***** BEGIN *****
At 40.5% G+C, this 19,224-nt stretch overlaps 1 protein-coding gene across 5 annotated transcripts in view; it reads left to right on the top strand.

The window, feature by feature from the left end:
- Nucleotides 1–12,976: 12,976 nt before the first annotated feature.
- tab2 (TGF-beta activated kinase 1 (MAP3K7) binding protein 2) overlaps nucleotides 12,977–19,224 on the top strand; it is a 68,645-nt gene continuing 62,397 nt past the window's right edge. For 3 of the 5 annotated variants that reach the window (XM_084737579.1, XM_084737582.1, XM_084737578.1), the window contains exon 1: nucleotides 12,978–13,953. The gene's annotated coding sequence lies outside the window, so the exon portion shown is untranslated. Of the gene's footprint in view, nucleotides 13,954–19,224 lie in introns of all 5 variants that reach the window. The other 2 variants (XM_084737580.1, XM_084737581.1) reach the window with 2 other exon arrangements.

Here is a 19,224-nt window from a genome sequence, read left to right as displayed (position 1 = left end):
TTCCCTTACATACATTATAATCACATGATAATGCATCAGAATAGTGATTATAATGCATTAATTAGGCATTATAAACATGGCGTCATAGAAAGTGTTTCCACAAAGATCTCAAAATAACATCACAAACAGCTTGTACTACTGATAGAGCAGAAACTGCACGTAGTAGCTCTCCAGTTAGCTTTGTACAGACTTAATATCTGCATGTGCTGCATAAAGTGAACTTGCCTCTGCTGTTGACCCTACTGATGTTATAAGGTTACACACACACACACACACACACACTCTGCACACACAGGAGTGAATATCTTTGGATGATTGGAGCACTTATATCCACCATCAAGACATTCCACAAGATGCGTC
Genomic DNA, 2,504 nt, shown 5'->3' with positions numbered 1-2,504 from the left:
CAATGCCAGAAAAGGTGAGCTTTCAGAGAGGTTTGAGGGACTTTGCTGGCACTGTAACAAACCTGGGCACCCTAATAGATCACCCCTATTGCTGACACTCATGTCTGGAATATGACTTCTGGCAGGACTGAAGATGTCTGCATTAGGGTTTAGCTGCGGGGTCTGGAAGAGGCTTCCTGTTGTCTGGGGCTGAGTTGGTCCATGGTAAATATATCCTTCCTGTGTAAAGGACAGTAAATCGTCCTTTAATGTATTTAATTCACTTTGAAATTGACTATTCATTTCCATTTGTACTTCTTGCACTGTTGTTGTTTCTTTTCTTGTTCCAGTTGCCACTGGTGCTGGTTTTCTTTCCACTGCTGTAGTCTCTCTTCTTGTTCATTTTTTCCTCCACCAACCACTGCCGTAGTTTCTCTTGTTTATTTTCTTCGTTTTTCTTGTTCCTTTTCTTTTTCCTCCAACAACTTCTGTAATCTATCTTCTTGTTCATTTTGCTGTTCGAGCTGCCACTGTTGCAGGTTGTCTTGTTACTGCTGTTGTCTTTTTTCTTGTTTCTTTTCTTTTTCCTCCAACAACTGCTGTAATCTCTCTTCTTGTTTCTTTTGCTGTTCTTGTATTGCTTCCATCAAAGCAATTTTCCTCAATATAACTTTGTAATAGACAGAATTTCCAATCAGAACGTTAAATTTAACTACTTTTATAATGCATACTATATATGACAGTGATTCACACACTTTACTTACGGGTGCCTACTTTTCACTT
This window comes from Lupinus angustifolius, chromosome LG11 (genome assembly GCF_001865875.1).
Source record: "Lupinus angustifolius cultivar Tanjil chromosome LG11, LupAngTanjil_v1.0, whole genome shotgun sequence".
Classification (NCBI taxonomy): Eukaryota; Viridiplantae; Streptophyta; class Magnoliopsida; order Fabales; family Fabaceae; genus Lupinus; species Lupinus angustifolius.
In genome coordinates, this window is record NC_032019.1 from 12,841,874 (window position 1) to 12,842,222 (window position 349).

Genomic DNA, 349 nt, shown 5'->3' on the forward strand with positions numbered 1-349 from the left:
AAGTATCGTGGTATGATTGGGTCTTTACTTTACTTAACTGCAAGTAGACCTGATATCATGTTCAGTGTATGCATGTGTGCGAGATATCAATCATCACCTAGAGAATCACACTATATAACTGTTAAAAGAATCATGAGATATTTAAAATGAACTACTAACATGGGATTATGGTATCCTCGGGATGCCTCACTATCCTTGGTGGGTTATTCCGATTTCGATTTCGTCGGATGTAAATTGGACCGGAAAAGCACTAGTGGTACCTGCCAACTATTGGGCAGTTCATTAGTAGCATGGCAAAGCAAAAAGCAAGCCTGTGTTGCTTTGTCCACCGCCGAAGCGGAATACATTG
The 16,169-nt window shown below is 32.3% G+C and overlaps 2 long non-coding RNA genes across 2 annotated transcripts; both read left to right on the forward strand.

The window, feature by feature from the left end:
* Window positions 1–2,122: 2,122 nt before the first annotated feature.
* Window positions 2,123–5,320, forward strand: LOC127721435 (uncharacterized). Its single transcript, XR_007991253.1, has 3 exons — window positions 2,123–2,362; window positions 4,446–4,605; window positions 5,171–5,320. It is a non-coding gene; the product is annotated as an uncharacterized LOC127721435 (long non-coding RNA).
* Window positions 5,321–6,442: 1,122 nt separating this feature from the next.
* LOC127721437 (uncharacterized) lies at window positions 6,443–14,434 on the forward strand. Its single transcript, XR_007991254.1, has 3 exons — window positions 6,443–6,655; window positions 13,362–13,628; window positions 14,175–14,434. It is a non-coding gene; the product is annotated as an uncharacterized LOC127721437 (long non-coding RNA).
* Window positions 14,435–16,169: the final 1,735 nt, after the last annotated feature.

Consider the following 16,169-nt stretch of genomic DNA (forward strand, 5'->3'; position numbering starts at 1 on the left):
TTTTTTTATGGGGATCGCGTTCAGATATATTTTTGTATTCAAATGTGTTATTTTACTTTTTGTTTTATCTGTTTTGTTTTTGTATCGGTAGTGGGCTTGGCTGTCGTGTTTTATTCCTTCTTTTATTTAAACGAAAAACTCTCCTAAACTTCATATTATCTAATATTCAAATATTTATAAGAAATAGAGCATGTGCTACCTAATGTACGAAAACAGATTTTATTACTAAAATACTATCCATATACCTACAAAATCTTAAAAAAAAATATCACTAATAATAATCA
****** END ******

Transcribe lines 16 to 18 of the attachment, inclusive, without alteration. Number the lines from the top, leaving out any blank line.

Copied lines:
The window, feature by feature from the left end:
* Window positions 1–2,122: 2,122 nt before the first annotated feature.
* Window positions 2,123–5,320, forward strand: LOC127721435 (uncharacterized). Its single transcript, XR_007991253.1, has 3 exons — window positions 2,123–2,362; window positions 4,446–4,605; window positions 5,171–5,320. It is a non-coding gene; the product is annotated as an uncharacterized LOC127721435 (long non-coding RNA).